Wednesday, March 12, 2014

Review: The Assassin's Blade by Sarah J Maas

Title: The Assassin's Blade (Throne of Glass #0.1-0.5)
Author: Sarah J Maas
Genre: Young Adult, High Fantasy
Source: Bloomsbury Sydney. Thank you!

Average Goodreads rating: 4.55 out of 5.00 (320+ ratings)
Goodreads | The Reading Room

Celaena Sardothien owes her reputation to Arobynn Hamel. He gave her a home at the Assassins' Guild and taught her the skills she needed to survive.

Arobynn's enemies stretch far and wide - from Adarlan's rooftops and its filthy dens, to remote islands and hostile deserts. Celaena is duty-bound to hunt them down. But behind her assignments lies a dark truth that will seal her fate - and cut her heart in two forever.
Review by Nara

I apologise in advance for the abundance of hashtags and inability to turn off capslock. #sorrynotsorry #letthefangirlingbegin #hashtag

The Assassin's Blade is a collection of the five Throne of Glass prequel novellas. The novellas are ordered chronologically, so they can kind of just be thought of as one continuous story. Basically the "first" novel in the Throne of Glass series. And I must say, EVERYONE who has read Throne of Glass should be reading this book. Or getting the individual novellas in ebook form, whichever. They add so much more to the series, in that you get to see how Celaena arrives at where she is at the start of Throne of Glass. And you meet Sam. SAM. SAAAAMMMM!

The Assassin and the Pirate Lord
So this is the first book where we're introduced to Sam, and what an introduction! Don't you just adore love-hate relationships? GAH, so epic. We also get an introduction to Celaena's more human side- she's an assassin, but she does have a (somewhat) intact moral compass. Basically, swashbuckling and shenanigans.

The Assassin and the Healer
The shortest of the novellas- but still an interesting one which gives more insight into the way Celaena thinks. Probably the only major downfall of this novella was that there was no Sam. lol.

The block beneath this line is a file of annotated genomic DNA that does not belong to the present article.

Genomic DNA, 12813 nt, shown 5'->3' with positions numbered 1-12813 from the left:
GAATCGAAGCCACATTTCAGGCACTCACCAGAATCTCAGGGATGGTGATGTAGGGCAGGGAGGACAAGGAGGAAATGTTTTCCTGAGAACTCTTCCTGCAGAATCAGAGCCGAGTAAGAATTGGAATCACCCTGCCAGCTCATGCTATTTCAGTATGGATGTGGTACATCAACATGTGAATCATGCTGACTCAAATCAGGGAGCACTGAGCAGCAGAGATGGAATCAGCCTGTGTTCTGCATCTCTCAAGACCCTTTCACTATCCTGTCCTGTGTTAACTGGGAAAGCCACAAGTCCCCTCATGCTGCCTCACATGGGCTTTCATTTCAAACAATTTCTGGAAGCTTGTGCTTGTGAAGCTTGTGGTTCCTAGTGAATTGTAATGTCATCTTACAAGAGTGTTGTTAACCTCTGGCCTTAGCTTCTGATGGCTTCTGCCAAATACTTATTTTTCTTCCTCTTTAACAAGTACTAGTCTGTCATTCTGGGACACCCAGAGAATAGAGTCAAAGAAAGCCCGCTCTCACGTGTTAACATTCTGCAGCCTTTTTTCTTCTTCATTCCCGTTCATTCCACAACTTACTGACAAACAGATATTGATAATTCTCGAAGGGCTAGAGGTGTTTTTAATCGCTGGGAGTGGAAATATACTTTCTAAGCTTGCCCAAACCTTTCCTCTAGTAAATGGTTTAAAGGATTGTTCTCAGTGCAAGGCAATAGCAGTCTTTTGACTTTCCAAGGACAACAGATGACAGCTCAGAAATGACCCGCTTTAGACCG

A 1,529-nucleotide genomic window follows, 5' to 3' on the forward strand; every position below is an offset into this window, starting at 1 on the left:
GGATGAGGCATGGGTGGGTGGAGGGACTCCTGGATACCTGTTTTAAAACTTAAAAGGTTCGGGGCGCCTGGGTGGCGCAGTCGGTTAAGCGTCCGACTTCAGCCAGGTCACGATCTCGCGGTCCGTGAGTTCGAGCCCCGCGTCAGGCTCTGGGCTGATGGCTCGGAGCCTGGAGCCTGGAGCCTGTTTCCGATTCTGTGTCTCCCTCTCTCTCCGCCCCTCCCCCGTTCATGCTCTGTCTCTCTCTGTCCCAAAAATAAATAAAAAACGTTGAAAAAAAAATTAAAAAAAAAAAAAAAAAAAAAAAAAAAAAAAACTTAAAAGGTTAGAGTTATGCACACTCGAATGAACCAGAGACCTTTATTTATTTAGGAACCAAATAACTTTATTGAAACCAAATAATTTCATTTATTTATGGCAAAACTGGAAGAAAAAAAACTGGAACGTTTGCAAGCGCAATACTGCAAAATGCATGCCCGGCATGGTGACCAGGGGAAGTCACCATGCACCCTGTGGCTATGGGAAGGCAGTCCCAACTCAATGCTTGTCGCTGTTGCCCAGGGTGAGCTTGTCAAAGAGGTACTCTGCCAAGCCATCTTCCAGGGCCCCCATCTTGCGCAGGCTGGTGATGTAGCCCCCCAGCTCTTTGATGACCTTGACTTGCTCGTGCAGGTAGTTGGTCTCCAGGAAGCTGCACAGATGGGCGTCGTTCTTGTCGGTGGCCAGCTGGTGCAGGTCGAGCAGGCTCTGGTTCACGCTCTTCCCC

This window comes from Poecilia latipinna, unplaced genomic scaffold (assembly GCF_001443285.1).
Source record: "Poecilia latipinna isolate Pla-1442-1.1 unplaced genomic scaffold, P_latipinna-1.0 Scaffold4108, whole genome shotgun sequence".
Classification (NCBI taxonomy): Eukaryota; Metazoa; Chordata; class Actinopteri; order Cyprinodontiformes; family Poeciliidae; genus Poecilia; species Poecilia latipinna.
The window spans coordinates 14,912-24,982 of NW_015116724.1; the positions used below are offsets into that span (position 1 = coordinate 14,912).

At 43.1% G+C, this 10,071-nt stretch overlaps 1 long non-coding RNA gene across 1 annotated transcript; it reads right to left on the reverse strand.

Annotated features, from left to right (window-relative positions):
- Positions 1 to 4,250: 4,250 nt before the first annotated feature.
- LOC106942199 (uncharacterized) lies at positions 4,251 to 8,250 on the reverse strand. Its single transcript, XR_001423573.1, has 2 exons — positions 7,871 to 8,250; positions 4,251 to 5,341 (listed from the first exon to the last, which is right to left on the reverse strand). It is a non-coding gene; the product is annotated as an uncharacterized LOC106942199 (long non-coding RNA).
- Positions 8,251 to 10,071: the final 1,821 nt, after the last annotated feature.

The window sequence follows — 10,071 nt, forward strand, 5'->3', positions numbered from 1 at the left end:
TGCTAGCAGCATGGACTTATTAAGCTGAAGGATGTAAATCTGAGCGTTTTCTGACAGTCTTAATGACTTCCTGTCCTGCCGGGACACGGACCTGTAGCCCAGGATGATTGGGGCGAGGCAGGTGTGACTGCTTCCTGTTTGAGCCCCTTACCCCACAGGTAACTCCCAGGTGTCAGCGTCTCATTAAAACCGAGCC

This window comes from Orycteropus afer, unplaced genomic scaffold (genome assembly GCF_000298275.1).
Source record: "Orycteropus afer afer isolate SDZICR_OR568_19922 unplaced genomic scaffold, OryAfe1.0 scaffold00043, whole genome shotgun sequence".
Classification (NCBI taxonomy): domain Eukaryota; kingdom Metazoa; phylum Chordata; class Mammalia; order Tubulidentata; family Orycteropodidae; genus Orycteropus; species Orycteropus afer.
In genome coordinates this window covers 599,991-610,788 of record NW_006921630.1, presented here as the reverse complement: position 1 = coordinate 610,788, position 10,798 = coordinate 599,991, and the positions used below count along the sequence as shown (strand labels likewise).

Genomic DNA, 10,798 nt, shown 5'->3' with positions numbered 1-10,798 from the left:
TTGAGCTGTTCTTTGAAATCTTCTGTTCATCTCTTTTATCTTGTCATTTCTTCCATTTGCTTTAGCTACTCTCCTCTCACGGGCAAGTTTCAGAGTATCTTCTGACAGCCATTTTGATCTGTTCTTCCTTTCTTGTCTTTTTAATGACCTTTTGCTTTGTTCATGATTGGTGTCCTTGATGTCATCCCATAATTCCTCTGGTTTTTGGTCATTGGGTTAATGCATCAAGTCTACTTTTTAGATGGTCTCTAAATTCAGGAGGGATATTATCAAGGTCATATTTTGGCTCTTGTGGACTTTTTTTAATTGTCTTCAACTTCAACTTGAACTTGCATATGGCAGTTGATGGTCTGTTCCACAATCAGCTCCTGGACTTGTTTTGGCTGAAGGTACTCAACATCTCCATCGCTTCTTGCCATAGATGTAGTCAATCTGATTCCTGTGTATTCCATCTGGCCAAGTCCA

The Assassin and the Desert
Another novella with a sorrowful lack of Sam. On the bright side, we get to see a lot of badassery from Celaena. You might remember from Throne of Glass (if you've read it) that there is a bit of lack of Celaena doing assassin-like activities, so if you'd like a bit of proof that she is actually a bamf then you should go for this novella. Or Crown of Midnight. Or both. I recommend going for both. (Also, if you've read CoM, Jesus, the foreshadowing!)

The Assassin and the Underworld
The focus of this novella, unlike the others, is more so on the romance than on the development of Celaena's character. Although I suppose that developing the former would technically also aid in the development of the latter. We also perhaps see the darker side of Celaena's mentor/foster father Arobynn- ultimately setting things up for the conclusion of The Assassin and the Empire.

The Assassin and the Empire

Characters introduced in the novellas who I feel will turn up some time in the Throne of Glass series
(btw it's possible these people might have turned up in ToG/CoM and I just didn't notice #bookamnesia)
- Rolfe the Pirate Lord
- Yrene the Healer
- Ansel and possibly Ilias from The Assassin and the Desert. (btw Ilias better not turn up and ruin Chaolena or desks WILL BE FLIPPED)
- Farran the douchebag from The Assassin and the Empire
- Arobynn the f***ing bastard King of Assassins

Before you ask, HECK YES, this book is worth getting. The novellas are surprisingly long, so instead of thinking of it as a collection of novellas, you should think of it as a complete book. If you're a fan of Throne of Glass and don't get this book, I will be personally offended (lol jks. But seriously get a copy of this book. You certainly won't regret it.)


Overall: 10/10
Plot: 5/5
Writing: 5/5
World Building: 4/5
Characters: 5/5
Cover: 4/5